Suing For Libel Isn't Always The Right Decision

from the what-do-you-accomplish? dept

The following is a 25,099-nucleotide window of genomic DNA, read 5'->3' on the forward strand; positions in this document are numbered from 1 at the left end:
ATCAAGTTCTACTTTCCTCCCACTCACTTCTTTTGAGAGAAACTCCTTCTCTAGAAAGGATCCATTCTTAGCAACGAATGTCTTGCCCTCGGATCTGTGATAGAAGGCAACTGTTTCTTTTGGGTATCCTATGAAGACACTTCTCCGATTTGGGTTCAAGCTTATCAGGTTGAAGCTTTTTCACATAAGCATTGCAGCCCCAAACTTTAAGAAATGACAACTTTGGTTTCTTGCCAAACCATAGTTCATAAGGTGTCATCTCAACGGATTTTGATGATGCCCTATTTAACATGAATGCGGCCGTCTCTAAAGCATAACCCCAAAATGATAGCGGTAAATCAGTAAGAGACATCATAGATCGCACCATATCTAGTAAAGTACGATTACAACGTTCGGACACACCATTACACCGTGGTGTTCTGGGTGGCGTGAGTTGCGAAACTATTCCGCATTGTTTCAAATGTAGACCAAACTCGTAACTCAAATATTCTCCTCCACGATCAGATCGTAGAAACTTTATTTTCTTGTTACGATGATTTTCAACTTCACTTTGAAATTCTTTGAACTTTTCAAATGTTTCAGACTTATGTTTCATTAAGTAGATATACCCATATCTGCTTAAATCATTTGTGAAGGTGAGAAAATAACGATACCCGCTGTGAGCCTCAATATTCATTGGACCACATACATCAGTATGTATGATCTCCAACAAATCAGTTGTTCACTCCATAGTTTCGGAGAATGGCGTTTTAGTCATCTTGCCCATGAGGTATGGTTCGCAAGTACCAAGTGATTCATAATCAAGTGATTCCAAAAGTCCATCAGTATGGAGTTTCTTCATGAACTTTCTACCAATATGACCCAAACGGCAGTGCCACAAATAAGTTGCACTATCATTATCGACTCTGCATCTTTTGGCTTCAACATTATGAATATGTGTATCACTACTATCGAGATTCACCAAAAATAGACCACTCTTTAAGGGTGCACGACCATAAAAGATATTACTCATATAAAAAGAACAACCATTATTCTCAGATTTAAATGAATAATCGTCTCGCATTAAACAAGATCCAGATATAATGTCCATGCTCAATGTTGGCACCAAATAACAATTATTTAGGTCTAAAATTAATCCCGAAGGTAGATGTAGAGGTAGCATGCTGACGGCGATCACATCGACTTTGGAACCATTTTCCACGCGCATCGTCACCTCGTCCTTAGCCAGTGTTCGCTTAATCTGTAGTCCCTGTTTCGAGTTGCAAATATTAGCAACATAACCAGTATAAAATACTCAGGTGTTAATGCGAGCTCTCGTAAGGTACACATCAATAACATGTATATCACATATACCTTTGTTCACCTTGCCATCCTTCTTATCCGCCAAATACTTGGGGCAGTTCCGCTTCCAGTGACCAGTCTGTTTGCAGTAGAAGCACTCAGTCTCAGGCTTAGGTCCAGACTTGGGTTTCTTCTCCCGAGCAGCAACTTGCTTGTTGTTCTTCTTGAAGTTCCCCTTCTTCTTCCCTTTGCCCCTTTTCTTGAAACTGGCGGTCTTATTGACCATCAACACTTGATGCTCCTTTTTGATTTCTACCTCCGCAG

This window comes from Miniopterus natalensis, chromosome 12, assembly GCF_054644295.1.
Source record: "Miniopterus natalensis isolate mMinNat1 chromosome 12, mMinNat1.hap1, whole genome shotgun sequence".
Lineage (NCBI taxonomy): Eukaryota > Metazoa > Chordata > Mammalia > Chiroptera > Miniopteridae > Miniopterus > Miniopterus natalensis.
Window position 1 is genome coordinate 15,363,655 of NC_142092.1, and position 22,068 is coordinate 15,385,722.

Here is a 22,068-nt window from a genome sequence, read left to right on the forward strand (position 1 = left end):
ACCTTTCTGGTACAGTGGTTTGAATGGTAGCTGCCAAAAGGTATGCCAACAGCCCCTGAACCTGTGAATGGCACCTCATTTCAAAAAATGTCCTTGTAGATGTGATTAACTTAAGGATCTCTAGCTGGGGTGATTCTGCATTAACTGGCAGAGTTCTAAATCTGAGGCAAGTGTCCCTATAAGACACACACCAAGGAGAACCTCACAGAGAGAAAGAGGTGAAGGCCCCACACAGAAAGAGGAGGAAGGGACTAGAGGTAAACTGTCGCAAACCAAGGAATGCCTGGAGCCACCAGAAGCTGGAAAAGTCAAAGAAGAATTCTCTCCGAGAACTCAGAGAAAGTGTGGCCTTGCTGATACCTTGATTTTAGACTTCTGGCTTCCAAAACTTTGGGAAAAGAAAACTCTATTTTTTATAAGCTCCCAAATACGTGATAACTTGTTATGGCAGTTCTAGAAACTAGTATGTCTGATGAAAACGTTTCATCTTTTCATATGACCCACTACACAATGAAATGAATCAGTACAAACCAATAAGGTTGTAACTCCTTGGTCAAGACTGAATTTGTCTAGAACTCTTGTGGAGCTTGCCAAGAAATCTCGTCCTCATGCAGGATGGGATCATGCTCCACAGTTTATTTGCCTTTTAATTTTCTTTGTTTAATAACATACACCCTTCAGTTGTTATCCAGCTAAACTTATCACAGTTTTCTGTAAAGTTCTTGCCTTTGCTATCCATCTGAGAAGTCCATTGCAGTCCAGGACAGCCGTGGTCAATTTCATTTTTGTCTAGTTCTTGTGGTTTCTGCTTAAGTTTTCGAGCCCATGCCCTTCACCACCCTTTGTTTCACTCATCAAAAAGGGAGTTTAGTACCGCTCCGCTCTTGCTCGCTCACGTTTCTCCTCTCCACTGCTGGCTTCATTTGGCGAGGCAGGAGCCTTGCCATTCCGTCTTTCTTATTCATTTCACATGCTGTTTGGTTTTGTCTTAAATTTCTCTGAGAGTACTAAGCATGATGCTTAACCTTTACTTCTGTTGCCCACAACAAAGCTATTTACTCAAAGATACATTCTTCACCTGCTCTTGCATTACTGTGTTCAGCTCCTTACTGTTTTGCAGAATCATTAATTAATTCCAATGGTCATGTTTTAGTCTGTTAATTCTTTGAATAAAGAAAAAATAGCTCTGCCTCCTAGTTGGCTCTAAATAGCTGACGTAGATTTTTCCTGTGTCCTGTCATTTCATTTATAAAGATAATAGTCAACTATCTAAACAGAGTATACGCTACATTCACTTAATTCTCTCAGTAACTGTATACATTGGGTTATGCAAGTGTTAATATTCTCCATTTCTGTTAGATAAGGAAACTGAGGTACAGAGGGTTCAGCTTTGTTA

We've discussed repeatedly the so-called Streisand Effect, which suggests that just because you can sue over something, it doesn't mean it's the right decision. In many cases, lawyers get an itchy trigger finger, believing that suing over something they don't like, will make it disappear. However, instead, by filing the lawsuit they turn it into news, and suddenly what they wanted to disappear becomes much more widely known. The latest company to discover this may be networking firm Juniper. They were apparently so upset by some random messages on Light Reading's message board that they've filed lawsuits against 10 unidentified users who posted disparaging remarks concerning the company. Not to knock Light Reading -- which is a fantastic resource for telecom news, by the way -- but it's quite unlikely that any random message board postings on Light Reading are taken seriously enough to really matter. The audience isn't tremendous, and most readers there probably know enough to recognize that a random anonymous posting is, well, less than trustworthy. In fact, Light Reading removed the comments soon after they were posted for violating forum rules. So, until now, almost no one even knew about these postings that called the company unethical and accused execs of various scamming activities. However, now that the story is news -- a lot more people are hearing about the accusations, whether or not they're true. In posting about the lawsuits, Light Reading itself quotes a lawyer who points out that these moves "say as much about the company suing as it does about the message board users."


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